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Analytical Chemistry

Presidential advisers call for better science in the courtroom

by Andrea Widener
September 26, 2016 | A version of this story appeared in Volume 94, Issue 38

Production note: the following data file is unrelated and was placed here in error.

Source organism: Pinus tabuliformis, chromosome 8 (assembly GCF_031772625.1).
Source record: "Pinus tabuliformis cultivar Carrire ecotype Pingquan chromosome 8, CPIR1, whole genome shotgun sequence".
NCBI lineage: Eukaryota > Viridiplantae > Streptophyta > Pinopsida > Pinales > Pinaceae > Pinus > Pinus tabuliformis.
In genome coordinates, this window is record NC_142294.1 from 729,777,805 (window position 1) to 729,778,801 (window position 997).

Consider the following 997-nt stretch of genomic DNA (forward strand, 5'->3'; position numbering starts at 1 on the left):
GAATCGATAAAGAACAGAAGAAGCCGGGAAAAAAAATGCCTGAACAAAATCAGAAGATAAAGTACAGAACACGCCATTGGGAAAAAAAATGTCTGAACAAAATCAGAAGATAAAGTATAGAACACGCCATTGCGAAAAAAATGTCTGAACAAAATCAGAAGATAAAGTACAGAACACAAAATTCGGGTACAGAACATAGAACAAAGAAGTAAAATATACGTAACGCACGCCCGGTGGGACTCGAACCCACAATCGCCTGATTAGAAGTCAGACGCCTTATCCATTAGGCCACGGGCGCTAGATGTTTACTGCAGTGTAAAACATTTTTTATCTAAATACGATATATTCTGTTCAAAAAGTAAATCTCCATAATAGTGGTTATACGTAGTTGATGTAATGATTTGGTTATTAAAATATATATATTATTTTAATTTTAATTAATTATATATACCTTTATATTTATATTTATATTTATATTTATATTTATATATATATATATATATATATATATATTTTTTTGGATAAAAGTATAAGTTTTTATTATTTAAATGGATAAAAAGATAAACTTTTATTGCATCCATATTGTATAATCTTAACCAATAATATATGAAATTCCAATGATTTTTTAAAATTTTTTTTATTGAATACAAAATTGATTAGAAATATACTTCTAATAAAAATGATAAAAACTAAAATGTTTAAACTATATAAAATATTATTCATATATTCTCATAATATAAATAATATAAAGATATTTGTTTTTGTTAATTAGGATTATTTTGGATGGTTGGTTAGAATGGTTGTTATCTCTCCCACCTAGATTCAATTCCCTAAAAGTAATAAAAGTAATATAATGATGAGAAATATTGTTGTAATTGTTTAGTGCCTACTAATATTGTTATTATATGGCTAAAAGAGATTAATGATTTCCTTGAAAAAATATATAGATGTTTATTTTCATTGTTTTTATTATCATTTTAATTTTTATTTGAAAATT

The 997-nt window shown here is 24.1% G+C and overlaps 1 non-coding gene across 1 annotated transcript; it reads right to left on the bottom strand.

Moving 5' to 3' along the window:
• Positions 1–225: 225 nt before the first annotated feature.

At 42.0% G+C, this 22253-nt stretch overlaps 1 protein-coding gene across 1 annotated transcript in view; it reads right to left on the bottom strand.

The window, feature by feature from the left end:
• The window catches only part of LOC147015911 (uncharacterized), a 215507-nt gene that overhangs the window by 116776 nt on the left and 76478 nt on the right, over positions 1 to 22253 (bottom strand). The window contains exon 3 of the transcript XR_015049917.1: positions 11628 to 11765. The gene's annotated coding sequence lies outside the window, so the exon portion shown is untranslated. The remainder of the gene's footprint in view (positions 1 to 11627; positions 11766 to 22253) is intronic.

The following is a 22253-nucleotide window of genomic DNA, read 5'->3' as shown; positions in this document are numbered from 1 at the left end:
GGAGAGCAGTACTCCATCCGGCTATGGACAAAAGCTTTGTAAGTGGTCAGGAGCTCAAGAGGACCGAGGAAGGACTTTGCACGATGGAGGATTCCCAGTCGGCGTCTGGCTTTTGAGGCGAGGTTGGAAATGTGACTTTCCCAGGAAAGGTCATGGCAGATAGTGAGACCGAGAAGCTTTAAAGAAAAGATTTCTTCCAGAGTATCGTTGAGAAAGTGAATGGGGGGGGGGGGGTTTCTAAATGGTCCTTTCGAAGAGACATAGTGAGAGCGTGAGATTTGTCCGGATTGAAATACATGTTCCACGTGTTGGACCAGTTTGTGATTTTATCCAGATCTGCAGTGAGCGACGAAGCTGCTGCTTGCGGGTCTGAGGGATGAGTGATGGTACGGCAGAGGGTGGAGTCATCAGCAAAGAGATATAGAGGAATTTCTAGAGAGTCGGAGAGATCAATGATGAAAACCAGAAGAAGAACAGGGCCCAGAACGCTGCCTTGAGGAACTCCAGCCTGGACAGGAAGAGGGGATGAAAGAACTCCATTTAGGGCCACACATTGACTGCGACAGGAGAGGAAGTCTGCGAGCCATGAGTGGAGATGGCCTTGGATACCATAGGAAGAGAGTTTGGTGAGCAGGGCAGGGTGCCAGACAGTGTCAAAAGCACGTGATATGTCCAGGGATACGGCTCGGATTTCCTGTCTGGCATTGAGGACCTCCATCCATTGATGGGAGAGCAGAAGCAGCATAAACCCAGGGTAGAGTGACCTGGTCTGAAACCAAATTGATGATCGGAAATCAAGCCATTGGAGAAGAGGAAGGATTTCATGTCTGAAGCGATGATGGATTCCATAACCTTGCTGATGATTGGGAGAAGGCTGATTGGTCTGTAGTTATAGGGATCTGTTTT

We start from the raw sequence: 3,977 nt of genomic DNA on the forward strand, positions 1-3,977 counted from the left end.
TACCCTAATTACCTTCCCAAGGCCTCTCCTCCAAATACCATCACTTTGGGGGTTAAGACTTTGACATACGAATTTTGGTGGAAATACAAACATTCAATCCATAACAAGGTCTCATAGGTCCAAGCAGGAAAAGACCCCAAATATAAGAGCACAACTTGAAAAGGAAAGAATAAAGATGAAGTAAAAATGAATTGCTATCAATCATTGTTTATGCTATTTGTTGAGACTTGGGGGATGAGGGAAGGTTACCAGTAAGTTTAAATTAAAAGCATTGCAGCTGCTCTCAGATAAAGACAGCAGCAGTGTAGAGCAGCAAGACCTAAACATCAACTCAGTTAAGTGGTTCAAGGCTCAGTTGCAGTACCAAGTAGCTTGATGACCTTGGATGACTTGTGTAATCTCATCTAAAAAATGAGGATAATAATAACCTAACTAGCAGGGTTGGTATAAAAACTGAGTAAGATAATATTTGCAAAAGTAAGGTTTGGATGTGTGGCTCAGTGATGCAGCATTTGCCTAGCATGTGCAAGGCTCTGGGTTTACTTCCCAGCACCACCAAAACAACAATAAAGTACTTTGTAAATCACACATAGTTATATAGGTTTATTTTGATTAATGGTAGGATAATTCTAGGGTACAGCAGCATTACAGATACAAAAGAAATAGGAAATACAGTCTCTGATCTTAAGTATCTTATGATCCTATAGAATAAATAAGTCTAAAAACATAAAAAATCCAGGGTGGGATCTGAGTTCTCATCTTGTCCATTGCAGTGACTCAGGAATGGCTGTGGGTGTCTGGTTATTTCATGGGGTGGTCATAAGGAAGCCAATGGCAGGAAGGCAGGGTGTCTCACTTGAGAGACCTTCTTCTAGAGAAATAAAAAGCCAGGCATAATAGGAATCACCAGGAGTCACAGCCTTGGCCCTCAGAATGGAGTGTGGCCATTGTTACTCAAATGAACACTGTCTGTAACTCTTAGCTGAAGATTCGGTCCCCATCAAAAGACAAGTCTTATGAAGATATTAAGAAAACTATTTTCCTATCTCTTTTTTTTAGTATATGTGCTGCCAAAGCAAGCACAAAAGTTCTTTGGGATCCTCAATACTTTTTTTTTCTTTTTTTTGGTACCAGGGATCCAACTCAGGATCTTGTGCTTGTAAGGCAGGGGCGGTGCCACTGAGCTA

Extensive research is needed to improve the validity and reliability of the forensic science widely used in courtrooms, according to a new report from the President’s Council of Advisors on Science & Technology (PCAST). DNA, fingerprints, bitemarks, and firearms analysis are just a few of the many forensic disciplines that need standards for determining what evidence is valid and that the underlying scientific methods can reliably match a perpetrator to a crime, the report says. PCAST’s report was prompted by many cases of wrongful convictions based on bad forensic evidence, as well as a 2009 National Academy of Sciences analysis that showed there was little science underlying forensic science analyses. The council calls on the National Institute of Standards & Technology to perform more research into forensic technologies and set standards in areas that now rely on human judgment rather than research. The Attorney General should ensure that its witnesses’ testimony meets standards of scientific validity and put forward guidelines for expert testimony, the report suggests. The White House should also create a forensic science R&D strategy, it says.

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